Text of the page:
Easy Geospatial Data Visualization with Google Maps & LightningChart

ArticleUsing the Google Static Maps API with LightningChart to create geospatial map charts.

Geospatial Data Visualization

This article showcases and describes a particular use case of LightningChart JS for geospatial data visualization. LightningChart JS is a JavaScript charting tool designed for performance-intensive and real-time charting solutions.

The Google Static Maps API is a software service that makes it easy to embed pictures of maps into websites. We’re going to briefly show how to use the Maps API and combine it with LightningChart JS, allowing the use of any XY data visualization feature above the maps. 

Getting started with Google Static Maps is quite easy. The only real obstacle is setting up a Google billing account. Thankfully, Google Maps allow a $200 monthly credit for everyone, so you can try the service without having to worry about costs. You can read more about the service at Google’s developers’ site.

When it comes to actual usage, the Maps API is extremely simple. Below is a minimal HTML code snippet, which already produces a nice-looking map.

Google Static Maps API

The basic idea is easy to understand – you provide coordinates (latitude/longitude or location name) and in turn receive a picture.

Google Static Maps API Coordinates

Integration with LightningChart JS

The next step in this use case is to overlay LightningChart XY data visualization features above the map picture. This makes it possible to add any of the 75 available XY data visualization applications and render geospatial data visualization sets, using features such as scatter series, line series, heat maps, and more.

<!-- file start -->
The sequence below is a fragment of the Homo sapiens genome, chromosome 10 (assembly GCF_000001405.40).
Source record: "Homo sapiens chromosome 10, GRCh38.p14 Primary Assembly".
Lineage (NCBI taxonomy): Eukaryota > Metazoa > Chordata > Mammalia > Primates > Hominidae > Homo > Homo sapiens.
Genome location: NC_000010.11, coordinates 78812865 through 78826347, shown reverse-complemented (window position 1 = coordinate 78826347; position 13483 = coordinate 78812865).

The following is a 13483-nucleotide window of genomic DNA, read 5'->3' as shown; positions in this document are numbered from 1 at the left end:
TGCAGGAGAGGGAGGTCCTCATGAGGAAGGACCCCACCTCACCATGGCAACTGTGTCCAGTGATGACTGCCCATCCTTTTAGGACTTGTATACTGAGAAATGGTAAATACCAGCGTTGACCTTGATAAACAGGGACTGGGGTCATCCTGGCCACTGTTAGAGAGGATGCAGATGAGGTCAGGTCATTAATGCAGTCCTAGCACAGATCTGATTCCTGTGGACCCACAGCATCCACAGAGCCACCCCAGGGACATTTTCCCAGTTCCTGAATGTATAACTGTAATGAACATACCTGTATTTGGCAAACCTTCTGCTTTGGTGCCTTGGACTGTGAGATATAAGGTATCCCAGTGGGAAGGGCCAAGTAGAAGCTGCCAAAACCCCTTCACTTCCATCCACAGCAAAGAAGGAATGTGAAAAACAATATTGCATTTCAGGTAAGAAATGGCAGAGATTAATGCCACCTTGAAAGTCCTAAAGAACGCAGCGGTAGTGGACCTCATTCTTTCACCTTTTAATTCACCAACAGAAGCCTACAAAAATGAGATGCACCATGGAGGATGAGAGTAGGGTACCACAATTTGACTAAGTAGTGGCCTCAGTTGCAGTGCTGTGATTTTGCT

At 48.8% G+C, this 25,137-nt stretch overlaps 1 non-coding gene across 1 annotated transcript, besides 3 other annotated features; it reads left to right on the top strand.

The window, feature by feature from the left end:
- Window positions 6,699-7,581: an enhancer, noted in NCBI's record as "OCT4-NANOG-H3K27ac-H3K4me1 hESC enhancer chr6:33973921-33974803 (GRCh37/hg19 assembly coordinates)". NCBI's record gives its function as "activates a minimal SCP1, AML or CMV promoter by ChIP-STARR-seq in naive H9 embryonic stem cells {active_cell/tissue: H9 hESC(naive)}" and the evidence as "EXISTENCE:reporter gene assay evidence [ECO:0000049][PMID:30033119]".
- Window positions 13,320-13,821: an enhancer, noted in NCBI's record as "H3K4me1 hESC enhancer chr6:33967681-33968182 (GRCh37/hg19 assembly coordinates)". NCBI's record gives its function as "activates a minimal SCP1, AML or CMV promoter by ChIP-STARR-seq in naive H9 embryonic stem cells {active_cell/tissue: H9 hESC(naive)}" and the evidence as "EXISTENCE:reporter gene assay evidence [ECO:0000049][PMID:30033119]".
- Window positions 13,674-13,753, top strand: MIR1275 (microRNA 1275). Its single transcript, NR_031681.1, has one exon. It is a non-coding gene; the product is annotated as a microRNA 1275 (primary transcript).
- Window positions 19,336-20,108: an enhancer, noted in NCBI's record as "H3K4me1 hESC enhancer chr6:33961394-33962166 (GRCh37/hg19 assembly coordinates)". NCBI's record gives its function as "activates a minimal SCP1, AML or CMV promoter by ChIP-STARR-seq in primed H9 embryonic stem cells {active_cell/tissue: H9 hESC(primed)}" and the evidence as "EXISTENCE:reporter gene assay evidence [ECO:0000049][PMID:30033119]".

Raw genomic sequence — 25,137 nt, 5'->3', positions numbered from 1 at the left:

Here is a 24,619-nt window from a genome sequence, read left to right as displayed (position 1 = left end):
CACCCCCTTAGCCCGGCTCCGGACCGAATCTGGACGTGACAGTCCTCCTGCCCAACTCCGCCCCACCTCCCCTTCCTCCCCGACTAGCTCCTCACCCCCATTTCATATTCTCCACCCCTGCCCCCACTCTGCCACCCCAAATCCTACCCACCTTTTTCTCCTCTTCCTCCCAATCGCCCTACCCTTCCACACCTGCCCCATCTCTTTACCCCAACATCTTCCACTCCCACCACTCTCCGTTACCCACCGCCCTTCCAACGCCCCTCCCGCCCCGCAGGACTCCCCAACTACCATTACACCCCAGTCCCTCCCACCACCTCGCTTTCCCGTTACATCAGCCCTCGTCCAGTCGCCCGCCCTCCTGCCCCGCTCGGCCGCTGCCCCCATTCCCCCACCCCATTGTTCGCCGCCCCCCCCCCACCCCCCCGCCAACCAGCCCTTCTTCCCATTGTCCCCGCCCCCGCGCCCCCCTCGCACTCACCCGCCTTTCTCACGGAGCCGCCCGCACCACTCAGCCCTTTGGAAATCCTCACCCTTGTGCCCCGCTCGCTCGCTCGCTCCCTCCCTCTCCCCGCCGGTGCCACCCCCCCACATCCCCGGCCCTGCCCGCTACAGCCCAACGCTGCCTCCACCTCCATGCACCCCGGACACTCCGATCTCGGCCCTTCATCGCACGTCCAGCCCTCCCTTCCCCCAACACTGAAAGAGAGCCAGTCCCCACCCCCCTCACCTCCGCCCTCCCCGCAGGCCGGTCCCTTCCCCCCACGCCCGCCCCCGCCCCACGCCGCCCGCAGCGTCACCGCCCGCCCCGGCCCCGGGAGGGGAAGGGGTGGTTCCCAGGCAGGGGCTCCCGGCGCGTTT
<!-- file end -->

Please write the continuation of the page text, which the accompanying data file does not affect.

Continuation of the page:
The way to connect LightningCharts and Google Maps is simple. You simply load the Maps picture in JavaScript and assign it to the series background style of a chart. Now we can see the map inside LightningChart JS.


The final step in enabling geospatial data visualization is to configure the chart axis intervals to match the latitude/longitude view of the map picture. With a bit of math, we are able to calculate the coordinates that match any pixel on the map picture from Google.


Afterward, we can visualize any location in the world by simply using the latitude/longitude coordinates as XY axis values!


So what is the geospatial data visualization technology good for?

The world is full of solutions for interacting and drawing on maps. In fact, there are so many that it can get you confused if you are a developer who is looking for a simple way to show a map and possibly some data on it.

We believe that the combination of LightningChart JS and Google Static Maps is suited for technically simple projects that should be implementable by senior as well as junior-level experienced developers.

The code referenced in this article is published as an open-source code repository, which anyone can freely experiment with. You can find it on GitHub.

If you are new to LightningChart JS and its XY data visualization features, you can learn more on our product page.

For more alternative geospatial data visualization solutions, please check out our map examples gallery. In February 2022 we will be posting a rather large-scale update that will add several new and different items to these map examples, so stay tuned!


Niilo Keinänen

LightningChart JS CTO

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